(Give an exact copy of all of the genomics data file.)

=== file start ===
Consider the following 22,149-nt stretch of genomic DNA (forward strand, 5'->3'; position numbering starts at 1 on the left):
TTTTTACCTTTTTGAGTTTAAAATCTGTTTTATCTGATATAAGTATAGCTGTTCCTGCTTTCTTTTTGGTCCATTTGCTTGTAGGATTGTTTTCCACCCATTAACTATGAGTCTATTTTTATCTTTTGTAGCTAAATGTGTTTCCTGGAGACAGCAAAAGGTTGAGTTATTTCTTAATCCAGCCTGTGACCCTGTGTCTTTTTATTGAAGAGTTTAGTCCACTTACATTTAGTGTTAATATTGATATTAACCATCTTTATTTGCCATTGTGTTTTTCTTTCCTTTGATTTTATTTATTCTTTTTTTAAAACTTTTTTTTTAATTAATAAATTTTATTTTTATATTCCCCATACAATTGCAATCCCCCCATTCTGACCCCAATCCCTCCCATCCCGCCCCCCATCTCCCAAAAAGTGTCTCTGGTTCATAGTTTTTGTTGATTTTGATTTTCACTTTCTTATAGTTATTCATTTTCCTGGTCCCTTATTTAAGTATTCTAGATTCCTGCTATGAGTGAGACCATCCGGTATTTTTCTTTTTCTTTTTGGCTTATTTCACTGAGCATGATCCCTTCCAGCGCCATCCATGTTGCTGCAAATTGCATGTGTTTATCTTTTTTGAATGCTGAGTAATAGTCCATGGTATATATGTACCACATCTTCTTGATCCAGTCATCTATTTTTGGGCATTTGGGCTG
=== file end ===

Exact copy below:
Consider the following 22,149-nt stretch of genomic DNA (forward strand, 5'->3'; position numbering starts at 1 on the left):
TTTTTACCTTTTTGAGTTTAAAATCTGTTTTATCTGATATAAGTATAGCTGTTCCTGCTTTCTTTTTGGTCCATTTGCTTGTAGGATTGTTTTCCACCCATTAACTATGAGTCTATTTTTATCTTTTGTAGCTAAATGTGTTTCCTGGAGACAGCAAAAGGTTGAGTTATTTCTTAATCCAGCCTGTGACCCTGTGTCTTTTTATTGAAGAGTTTAGTCCACTTACATTTAGTGTTAATATTGATATTAACCATCTTTATTTGCCATTGTGTTTTTCTTTCCTTTGATTTTATTTATTCTTTTTTTAAAACTTTTTTTTTAATTAATAAATTTTATTTTTATATTCCCCATACAATTGCAATCCCCCCATTCTGACCCCAATCCCTCCCATCCCGCCCCCCATCTCCCAAAAAGTGTCTCTGGTTCATAGTTTTTGTTGATTTTGATTTTCACTTTCTTATAGTTATTCATTTTCCTGGTCCCTTATTTAAGTATTCTAGATTCCTGCTATGAGTGAGACCATCCGGTATTTTTCTTTTTCTTTTTGGCTTATTTCACTGAGCATGATCCCTTCCAGCGCCATCCATGTTGCTGCAAATTGCATGTGTTTATCTTTTTTGAATGCTGAGTAATAGTCCATGGTATATATGTACCACATCTTCTTGATCCAGTCATCTATTTTTGGGCATTTGGGCTG